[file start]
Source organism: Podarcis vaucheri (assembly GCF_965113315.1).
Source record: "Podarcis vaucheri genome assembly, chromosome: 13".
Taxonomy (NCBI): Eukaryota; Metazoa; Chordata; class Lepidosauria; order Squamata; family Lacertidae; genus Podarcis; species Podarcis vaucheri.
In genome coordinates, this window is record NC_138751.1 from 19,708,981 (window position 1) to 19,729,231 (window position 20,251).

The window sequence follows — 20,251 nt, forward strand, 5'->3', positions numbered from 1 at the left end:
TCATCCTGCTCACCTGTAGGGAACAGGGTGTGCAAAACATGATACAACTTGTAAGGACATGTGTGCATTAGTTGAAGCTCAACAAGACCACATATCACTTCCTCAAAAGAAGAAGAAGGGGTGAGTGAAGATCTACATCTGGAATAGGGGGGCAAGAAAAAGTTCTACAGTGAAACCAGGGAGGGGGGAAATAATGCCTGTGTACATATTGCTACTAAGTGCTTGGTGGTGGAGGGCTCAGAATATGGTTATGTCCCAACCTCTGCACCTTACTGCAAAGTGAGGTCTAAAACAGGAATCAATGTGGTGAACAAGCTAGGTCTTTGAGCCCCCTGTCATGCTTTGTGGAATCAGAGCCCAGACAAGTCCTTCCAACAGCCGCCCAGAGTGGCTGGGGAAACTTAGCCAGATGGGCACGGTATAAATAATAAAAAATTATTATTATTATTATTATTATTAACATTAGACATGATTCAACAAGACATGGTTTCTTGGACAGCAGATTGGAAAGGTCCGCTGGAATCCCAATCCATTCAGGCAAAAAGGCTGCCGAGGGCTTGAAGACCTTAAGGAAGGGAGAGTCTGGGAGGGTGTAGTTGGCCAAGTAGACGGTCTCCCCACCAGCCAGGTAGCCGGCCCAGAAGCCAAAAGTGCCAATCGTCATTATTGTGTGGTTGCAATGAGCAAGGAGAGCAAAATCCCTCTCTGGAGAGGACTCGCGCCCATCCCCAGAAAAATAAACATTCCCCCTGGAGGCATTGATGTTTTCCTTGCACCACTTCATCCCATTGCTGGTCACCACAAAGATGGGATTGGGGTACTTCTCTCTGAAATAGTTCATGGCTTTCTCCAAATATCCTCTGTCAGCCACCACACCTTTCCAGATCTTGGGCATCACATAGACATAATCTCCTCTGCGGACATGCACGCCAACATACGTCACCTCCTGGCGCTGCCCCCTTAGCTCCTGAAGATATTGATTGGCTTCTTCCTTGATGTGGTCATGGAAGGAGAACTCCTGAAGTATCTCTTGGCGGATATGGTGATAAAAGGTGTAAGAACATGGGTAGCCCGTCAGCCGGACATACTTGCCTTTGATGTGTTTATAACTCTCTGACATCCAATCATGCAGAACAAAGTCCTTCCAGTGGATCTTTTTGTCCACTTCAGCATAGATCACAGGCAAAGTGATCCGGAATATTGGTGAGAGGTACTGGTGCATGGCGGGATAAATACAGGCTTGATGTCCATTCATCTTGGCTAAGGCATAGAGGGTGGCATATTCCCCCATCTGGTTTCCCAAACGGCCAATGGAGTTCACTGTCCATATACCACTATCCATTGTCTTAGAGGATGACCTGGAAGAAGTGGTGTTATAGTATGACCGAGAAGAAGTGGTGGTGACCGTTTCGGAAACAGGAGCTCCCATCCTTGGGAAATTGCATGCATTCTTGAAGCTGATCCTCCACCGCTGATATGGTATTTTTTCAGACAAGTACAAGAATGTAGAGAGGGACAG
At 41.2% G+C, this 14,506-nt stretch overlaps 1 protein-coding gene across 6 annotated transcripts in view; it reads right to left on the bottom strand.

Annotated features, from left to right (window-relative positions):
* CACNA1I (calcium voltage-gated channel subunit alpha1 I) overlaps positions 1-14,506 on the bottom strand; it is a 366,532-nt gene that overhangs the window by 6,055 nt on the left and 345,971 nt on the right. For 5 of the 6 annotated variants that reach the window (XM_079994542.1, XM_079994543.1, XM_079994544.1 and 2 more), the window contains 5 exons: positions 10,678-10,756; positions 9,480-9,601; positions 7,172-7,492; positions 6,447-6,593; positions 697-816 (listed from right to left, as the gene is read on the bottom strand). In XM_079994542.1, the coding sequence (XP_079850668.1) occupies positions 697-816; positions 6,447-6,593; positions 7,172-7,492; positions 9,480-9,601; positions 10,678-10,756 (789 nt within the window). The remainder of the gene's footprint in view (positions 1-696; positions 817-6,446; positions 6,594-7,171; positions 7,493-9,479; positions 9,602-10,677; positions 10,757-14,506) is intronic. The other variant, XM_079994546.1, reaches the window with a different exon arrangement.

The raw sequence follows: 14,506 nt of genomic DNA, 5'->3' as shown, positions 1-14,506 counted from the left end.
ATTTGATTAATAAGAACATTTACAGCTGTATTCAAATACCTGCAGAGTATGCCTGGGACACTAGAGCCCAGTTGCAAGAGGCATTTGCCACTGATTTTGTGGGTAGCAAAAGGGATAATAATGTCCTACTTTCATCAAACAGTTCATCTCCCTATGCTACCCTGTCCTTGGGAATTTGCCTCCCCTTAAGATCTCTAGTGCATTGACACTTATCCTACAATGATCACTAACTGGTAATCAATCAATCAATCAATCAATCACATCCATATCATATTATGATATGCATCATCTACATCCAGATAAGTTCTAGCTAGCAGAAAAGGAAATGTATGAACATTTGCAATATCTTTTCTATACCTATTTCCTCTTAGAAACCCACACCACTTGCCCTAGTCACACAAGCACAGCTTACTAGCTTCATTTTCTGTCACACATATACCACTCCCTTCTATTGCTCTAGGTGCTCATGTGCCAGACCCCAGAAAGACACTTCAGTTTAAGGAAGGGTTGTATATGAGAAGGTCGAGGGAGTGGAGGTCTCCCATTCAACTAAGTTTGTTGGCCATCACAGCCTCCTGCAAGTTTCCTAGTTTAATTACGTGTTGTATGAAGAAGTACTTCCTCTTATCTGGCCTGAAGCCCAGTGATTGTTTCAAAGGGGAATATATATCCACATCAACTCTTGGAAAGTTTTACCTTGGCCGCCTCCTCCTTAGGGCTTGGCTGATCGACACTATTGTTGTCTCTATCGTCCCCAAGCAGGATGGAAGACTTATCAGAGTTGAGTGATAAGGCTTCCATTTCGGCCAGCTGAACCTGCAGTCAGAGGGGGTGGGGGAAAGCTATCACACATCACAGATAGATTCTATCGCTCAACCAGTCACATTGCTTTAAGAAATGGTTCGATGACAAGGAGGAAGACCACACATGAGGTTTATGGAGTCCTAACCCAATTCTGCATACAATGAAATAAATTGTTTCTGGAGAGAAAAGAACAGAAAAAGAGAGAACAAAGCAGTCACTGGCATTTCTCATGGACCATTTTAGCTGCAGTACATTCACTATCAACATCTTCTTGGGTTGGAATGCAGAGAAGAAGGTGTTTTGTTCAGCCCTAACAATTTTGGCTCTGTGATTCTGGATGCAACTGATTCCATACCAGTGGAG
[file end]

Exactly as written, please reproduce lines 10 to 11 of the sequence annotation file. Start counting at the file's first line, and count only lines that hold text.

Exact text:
The raw sequence follows: 14,506 nt of genomic DNA, 5'->3' as shown, positions 1-14,506 counted from the left end.
ATTTGATTAATAAGAACATTTACAGCTGTATTCAAATACCTGCAGAGTATGCCTGGGACACTAGAGCCCAGTTGCAAGAGGCATTTGCCACTGATTTTGTGGGTAGCAAAAGGGATAATAATGTCCTACTTTCATCAAACAGTTCATCTCCCTATGCTACCCTGTCCTTGGGAATTTGCCTCCCCTTAAGATCTCTAGTGCATTGACACTTATCCTACAATGATCACTAACTGGTAATCAATCAATCAATCAATCAATCACATCCATATCATATTATGATATGCATCATCTACATCCAGATAAGTTCTAGCTAGCAGAAAAGGAAATGTATGAACATTTGCAATATCTTTTCTATACCTATTTCCTCTTAGAAACCCACACCACTTGCCCTAGTCACACAAGCACAGCTTACTAGCTTCATTTTCTGTCACACATATACCACTCCCTTCTATTGCTCTAGGTGCTCATGTGCCAGACCCCAGAAAGACACTTCAGTTTAAGGAAGGGTTGTATATGAGAAGGTCGAGGGAGTGGAGGTCTCCCATTCAACTAAGTTTGTTGGCCATCACAGCCTCCTGCAAGTTTCCTAGTTTAATTACGTGTTGTATGAAGAAGTACTTCCTCTTATCTGGCCTGAAGCCCAGTGATTGTTTCAAAGGGGAATATATATCCACATCAACTCTTGGAAAGTTTTACCTTGGCCGCCTCCTCCTTAGGGCTTGGCTGATCGACACTATTGTTGTCTCTATCGTCCCCAAGCAGGATGGAAGACTTATCAGAGTTGAGTGATAAGGCTTCCATTTCGGCCAGCTGAACCTGCAGTCAGAGGGGGTGGGGGAAAGCTATCACACATCACAGATAGATTCTATCGCTCAACCAGTCACATTGCTTTAAGAAATGGTTCGATGACAAGGAGGAAGACCACACATGAGGTTTATGGAGTCCTAACCCAATTCTGCATACAATGAAATAAATTGTTTCTGGAGAGAAAAGAACAGAAAAAGAGAGAACAAAGCAGTCACTGGCATTTCTCATGGACCATTTTAGCTGCAGTACATTCACTATCAACATCTTCTTGGGTTGGAATGCAGAGAAGAAGGTGTTTTGTTCAGCCCTAACAATTTTGGCTCTGTGATTCTGGATGCAACTGATTCCATACCAGTGGAG